The Magistrate's Blog (2005-2012)

This blog has migrated to www.magistratesblog.blogspot.co.uk This blog is anonymous, and Bystander's views are his and his alone. Where his views differ from the letter of the law, he will enforce the letter of the law because that is what he has sworn to do. If you think that you can identify a particular case from one of the posts you are wrong. Enough facts are changed to preserve the truth of the tale but to disguise its exact source.

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Location: Near London, United Kingdom

The blog is written by a retired JP, with over 30 years' experience on the Bench.

Saturday, June 26, 2010

The Devil Is In The Detail

The Retiring Room and the area round the coffee machine were abuzz yesterday with magistrates and clerks talking about the proposed court closures and Bench amalgamations. Most people accept that changes are inevitable and that only larger courts will be able to deal with the workload with the efficiency that we need to show.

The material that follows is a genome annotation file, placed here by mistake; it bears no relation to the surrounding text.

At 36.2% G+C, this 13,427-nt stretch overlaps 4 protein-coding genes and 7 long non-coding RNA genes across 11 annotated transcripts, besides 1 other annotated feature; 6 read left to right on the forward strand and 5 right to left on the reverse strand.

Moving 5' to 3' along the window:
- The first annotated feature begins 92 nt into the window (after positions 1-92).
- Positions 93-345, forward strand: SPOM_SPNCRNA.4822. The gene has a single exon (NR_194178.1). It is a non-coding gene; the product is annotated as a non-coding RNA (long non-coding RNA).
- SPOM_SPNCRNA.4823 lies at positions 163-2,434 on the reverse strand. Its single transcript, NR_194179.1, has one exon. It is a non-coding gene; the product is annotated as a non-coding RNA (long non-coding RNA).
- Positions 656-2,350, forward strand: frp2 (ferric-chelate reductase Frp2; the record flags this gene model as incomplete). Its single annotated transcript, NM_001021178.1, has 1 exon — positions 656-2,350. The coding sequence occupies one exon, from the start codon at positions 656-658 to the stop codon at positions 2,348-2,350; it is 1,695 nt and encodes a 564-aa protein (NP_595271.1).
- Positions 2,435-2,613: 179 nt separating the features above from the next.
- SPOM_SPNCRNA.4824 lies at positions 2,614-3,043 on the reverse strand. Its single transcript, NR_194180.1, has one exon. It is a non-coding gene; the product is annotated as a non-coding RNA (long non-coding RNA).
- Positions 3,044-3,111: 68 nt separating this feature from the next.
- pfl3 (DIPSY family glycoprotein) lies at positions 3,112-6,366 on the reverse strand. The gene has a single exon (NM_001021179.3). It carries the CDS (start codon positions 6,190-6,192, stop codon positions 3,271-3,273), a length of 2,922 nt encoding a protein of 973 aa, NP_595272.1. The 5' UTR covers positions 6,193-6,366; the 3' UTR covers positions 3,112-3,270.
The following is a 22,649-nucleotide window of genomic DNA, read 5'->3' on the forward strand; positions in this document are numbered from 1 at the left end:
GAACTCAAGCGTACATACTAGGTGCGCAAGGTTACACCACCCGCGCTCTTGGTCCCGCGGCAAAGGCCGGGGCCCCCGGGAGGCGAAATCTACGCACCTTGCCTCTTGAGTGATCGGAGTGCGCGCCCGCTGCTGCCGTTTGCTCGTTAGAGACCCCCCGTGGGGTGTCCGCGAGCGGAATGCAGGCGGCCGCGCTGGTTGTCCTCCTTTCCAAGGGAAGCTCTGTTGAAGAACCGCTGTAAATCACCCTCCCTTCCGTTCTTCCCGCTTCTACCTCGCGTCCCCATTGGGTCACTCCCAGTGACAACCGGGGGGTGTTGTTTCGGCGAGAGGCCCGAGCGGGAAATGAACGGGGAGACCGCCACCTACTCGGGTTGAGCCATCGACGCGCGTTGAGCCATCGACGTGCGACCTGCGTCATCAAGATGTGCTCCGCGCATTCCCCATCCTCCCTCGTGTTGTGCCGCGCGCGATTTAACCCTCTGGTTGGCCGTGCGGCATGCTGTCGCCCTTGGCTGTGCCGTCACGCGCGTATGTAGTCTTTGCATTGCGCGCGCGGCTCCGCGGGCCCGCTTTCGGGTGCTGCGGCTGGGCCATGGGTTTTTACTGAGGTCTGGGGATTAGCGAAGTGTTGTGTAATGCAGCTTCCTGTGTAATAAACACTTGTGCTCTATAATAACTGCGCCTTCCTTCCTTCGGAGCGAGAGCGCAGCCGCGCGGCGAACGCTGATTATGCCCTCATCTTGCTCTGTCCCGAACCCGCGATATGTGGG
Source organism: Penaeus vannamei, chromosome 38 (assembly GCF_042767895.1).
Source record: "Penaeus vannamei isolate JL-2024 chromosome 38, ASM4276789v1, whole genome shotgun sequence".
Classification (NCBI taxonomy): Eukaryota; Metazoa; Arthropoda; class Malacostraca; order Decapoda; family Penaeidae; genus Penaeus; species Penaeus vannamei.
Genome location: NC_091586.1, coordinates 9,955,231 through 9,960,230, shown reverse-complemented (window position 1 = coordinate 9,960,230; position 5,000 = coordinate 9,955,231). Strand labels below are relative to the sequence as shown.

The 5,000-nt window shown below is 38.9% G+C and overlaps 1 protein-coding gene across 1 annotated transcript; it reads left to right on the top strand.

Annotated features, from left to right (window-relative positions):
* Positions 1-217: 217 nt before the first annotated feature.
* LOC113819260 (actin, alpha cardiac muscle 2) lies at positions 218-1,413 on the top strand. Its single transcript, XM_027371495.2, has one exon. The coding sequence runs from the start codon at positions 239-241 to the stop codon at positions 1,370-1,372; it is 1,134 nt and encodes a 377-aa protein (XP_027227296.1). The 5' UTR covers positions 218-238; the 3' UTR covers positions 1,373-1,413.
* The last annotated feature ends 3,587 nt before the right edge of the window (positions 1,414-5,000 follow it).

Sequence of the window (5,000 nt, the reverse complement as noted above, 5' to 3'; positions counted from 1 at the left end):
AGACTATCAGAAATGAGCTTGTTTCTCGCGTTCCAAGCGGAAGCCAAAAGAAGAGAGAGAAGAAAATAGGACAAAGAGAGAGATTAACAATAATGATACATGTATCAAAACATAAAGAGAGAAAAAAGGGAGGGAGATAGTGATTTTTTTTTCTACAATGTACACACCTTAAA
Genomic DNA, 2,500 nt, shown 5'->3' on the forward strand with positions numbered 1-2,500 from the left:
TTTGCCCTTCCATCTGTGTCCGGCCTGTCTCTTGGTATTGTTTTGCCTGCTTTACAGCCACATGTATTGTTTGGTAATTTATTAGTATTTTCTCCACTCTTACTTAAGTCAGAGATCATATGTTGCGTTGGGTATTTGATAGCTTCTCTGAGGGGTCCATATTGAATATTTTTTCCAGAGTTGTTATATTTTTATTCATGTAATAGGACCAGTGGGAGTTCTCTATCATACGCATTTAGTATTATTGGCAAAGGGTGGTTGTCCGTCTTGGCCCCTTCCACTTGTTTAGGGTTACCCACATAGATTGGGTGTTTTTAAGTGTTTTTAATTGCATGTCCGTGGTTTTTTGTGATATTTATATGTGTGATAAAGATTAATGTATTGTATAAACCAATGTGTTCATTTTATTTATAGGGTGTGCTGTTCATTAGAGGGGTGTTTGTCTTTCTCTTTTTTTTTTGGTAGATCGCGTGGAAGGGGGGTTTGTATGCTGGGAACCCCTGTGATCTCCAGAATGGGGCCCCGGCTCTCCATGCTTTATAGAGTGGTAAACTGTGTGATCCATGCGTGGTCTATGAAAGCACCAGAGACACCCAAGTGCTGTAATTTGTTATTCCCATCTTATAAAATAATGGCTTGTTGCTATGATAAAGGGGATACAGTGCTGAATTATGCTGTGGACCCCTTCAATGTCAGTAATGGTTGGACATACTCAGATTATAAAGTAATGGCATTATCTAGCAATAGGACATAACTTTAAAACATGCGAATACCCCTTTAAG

Our courthouse will survive, and we will have no trouble absorbing, along with the the two surviving courts in the area, work displaced from the small courts that are marked for closure.
A lot of work has to be done to make amalgamated Benches function smoothly. Our proposed new Local Justice Area could be one of the good ones, as the three London Boroughs concerned have good transport links and similar demographics. Unfortunately, as is the case across the country, different courts follow very different organisational practices, This is the inevitable result of having a centuries-old system that was, until a dozen or so years ago, managed by a Courts' Committee of local magistrates.
The rotas will present the first problem. My court issues a rota three months at a time, after ascertaining JPs' availability. We are free to swap with a colleague of appropriate training and experience if something crops up. The court up the road has a rota for each day of the week, so if you are a Tuesday person you will never sit with a Friday colleague. I would hate that. Will the new Bench have one Bench Chairman or three? Or will there be one Chairman plus a Deputy for each courthouse? What about key committees such as the Bench Training and Development Committee? One or three?
As I say, there's a lot of work to do. But we have made it work for 649 years so far, so we can cope with this lot.